Gordon v. NicholsAnnotate this Case
CHLOE M. GORDON, Respondent, v. EVALYN M. NICHOLS, Appellant.
John A. Jorgenson for Appellant.
Connelly & Angelillo for Respondent.
YORK, P. J.
This is an appeal from an interlocutory judgment in favor of plaintiff Gordon ordering the accounting, partition and sale of real property owned by said plaintiff and defendant as tenants in common.
The complaint alleges that upon the death of Laura L. Dickinson on September 18, 1940, the property here involved descended to appellant Evalyn M. Nichols and to Jean Louise Hayward Black in equal shares; that said Black assigned [86 Cal. App. 2d 573] 10 per cent of her interest to plaintiff Durkee, and 40 per cent of her interest to the respondent Gordon, and that the probate court made distribution on February 24, 1944, to the said parties as follows: 50 per cent to appellant Nichols, 40 per cent to respondent Gordon and 10 per cent to Durkee. It is also alleged that appellant as the duly appointed administratrix of the estate of Laura L. Dickinson, deceased, collected certain rents, issues and profits for which she accounted in said probate proceedings, and that although a demand had been made upon appellant for an accounting, she has failed and refused to do so since the entry of the decree of distribution in said estate.
Appellant answered, denying generally and specifically each and every allegation of the complaint and for a separate defense alleged herself to be the sole owner of the proprty in question.
The court found it to be true (1) that the property in question descended to appellant Nichols and Black, as alleged; (2) that Black by assignments transferred her one-half interest in said property to Durkee, as to a 10 per cent interest, and to respondent Gordon, as to a 40 per cent interest; (3) that the decree of final distribution distributed the property accordingly; (4) that appellant Nichols as administratrix collected the rents, issues and profits from such property, made certain expenditures as set forth in her accounts rendered in the probate proceeding, and continues to collect the rentals on said property.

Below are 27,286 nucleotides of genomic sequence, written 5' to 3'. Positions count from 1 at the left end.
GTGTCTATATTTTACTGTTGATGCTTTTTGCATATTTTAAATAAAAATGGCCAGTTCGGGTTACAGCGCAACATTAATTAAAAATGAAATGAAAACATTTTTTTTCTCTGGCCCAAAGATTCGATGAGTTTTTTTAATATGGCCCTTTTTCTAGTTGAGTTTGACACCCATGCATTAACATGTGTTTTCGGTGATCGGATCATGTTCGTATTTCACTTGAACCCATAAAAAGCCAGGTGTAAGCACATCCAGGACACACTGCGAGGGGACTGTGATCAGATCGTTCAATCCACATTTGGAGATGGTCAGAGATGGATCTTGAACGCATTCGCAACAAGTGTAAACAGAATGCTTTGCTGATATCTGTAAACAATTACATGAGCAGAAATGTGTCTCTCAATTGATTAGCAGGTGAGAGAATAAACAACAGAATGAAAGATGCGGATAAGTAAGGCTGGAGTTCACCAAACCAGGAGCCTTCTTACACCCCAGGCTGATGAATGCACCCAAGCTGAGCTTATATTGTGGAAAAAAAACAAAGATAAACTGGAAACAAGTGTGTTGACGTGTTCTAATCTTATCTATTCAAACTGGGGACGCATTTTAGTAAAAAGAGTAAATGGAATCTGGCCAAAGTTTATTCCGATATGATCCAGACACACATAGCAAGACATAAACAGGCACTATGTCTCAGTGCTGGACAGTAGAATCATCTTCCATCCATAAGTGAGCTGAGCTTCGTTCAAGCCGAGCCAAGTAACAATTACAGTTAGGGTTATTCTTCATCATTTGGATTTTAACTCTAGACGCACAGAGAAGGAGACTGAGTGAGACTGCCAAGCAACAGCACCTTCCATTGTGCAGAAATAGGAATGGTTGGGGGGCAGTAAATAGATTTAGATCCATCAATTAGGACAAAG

The court further found that an action was commenced in the Superior Court in and for the County of Los Angeles, entitled Jack Edwin Reed (also known as Jerre Edwin Nichols) by Evalyn M. Nichols, his guardian, plaintiff, vs. Jean Louise Hayward (Black); Chloe Gordon (now Cly); Monte Cly; P. E. Durkee, et al., defendants, and that a notice of attachment dated March 31, 1944, was recorded; that execution issued therein in the sum of $57.42; that thereafter the interest of P. E. Durkee in the property described was sold on the 27th day of April, 1944, to one Max Weidner for $84.74; that on May 8, 1945, said Weidner transferred to A. T. Nichols the certificate of sale and conveyed to said Nichols the property therein described; and that said A. T. Nichols on May 19, 1945, by grant deed conveyed to appellant Evalyn M. Nichols all of his interest in the described property. The court found that by reason of the foregoing that the 10 per cent interest of Paul E. Durkee, in and to said property and [86 Cal. App. 2d 574] the rents, issues and profits thereof, is now owned by appellant Evalyn M. Nichols. Further, that a partition could not be made without great prejudice to the owners and that a sale is necessary; that an accounting should be made of all rents, issues and profits from the realty described which have accrued and are due and owing to respondent Gordon as to a 40 per cent interest and to appellant Nichols as to a 60 per cent interest.